CALLED while others would not, some households would be SPLIT UP!
(Mat. 10:34-38).
    5. God is SUPREME ruler - nothing happens unless He ALLOWS
it. Read Job 1 and 2.
    6. God is RESPONSIBLE for all things (Isa.45:7).
   7. If He is responsible for CALLING one individual and not
another (which He is), then He knows that it could cause a SPLIT  
between husband and wife.
    8. God CHOOSES us when He decides and in whatever situation
we are at the time (I Cor.7:17-24).
   9. If the UNconverted wishes to DIVORCE the Christian - and
it happens - God is ultimately RESPONSIBLE for that circumstance.
   As God is responsible for WHEN a person is CALLED, and his or
her mate is not, and a divorce ensues, it is certainly not in     
the nature, mercy, or love of God to demand that the Christian
remain SINGLE for the rest of his or her life, because of a       
situation beyond the Christian s control.

    These situations arising within the growth of Christianity -
not being there before - it was only fitting that God would lead
someone like Paul to declare his judgment on the matter.
    Paul, having the Spirit of God (I Cor. 7:40), wrote his
judgment, which in turn, became a part of the inspired WORD of
God, which is now the LAW of God for this age.

                    BEING PLEASED TO DWELL WITH

    Can an unbeliever PHYSICALLY abuse his or her mate and claim
he or she is still "pleased to dwell" and so the believer must
submit to the bondage of the union?  Can the un-Christian man
refuse to provide for his mate and still claim the union is to be
    Can the un-Christian refuse to perform conjugal duties with
his or her partner, and claim he or she is "pleased to dwell"? 
Can the unbeliever "run around" with or "date" others of the
opposite sex and still say to the mate, he or she is "pleased to
    Can the unbeliever live as he wants, talk as he wants, shout,
rant and rave, verbally abuse, and do other hurtful deeds against
his or her Christian partner; and still claim he or she is
"pleased to dwell"?  
    Must a believer endure the bondage of someone who claims he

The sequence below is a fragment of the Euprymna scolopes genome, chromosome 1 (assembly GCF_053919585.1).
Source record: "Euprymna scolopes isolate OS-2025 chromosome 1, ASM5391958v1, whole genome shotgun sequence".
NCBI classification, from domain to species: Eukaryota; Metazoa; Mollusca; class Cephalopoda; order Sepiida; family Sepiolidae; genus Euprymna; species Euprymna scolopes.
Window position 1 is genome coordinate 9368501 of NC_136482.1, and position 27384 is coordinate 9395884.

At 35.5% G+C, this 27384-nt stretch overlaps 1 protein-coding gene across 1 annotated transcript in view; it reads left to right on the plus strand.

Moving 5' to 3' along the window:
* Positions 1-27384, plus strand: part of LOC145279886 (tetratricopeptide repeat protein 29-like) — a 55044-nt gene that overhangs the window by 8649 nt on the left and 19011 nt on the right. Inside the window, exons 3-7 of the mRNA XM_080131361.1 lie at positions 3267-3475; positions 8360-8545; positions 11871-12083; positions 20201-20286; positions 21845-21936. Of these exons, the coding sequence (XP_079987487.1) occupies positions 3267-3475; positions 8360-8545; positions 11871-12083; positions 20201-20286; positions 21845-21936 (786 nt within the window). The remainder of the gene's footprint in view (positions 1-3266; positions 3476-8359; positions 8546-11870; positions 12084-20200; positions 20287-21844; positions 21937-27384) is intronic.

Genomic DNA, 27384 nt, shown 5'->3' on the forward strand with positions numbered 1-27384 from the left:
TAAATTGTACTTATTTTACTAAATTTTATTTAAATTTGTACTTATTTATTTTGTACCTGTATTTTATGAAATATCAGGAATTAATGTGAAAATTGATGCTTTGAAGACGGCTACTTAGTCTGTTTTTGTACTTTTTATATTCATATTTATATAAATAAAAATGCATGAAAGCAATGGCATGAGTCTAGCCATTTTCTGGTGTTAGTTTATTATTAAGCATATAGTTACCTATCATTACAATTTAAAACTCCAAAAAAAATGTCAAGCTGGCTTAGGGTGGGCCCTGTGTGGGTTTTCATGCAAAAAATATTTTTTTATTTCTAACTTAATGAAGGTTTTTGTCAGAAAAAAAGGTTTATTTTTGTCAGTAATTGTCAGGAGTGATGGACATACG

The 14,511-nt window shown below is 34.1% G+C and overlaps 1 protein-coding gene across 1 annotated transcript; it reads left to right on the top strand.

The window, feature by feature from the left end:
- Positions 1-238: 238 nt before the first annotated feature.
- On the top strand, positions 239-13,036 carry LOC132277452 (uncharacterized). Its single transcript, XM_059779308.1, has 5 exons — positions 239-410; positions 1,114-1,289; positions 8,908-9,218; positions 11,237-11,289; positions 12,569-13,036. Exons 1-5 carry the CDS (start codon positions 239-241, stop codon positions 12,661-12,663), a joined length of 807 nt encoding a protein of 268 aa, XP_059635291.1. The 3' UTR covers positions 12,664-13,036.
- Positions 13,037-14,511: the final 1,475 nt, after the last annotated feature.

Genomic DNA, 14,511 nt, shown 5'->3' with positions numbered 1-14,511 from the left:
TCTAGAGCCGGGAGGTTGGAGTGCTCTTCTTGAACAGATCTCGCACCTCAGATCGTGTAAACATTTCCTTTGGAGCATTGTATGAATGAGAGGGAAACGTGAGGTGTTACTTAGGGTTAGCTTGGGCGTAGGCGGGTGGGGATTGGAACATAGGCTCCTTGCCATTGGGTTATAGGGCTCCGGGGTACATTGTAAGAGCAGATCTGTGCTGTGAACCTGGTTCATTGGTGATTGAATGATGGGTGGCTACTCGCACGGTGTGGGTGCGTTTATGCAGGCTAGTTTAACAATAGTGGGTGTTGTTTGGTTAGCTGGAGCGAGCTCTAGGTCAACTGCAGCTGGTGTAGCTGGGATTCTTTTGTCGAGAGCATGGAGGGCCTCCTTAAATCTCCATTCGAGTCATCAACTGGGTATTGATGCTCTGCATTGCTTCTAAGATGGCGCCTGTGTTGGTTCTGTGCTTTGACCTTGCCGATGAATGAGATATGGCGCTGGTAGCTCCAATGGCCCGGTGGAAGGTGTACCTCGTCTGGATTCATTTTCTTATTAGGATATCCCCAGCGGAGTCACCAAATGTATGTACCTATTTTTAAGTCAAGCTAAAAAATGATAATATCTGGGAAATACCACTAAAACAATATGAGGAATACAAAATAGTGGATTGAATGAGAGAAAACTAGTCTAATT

or she is "pleased to dwell with the Christian," but is a child
beater, wife beater, habitual drunkard, fighter, or someone who
is not upholding his or her responsibilities as husband or wife?
    The marriage union and vows demand that each partner be
responsible for certain undertakings. They are to love and
respect each other's personal rights as human beings. It should
still be a partnership - consisting of sharing, giving,
understanding, kindness, serving, and loving respect.
   Paul is telling the Christian that IF an unbelieving mate is
pleased to carry on the union in this manner of love, respect and
responsibility, the Christian should not leave or separate; BUT
IF NOT, the Christian is not under bondage to endure war - he has
been called to peace.

    Anything less than love, respect and responsibility is not
being "PLEASED TO DWELL" and the Christian is not under bondage
in such cases.

    It is quite possible that two people start out as Christians
together, belonging to the same Christian denomination, but for
various reasons and through the process of time, one partner
moves to another denomination church, no longer believing and
practicing the same religious beliefs. They are both STILL
professing to be Christians. Does this situation come under what
paul is talking about here? 
    NO, IT CERTAINLY DOES NOT!  Such people are STILL "believers"
in Christ and the Christian faith.  What Paul is talking about is
the situation where one in the marriage is an un-believer, or
becomes an un-believer, by walking away from God and Christ
and the Christian faith, fully and completely. He is not talking
about someone in the partnership who merely "changes" church
    Then, to digest this a little more. It could well be that one
in the marriage partnership does give up the Christian faith
fully and completely, making them an un-believer. Does this
"automatically" mean that the other Christian partner to the
marriage SHOULD or CAN immediately "divorce" the one who has now
become an un-believer?  NOT AT ALL!
    The Christian may now find he or she is married to an
un-believer. This then puts them in the situation that Paul was
here discussing and giving his judgement on. IF the now
un-believer of the Christian faith is "pleased to dwell" with the
Christian, then the Christian is NOT to "put away" or divorce the
un-believer. But if the now un-believer is "not pleased to dwell"
with the Christian believer, then the Christian believer can be
free from the marriage and free to re-marry if they so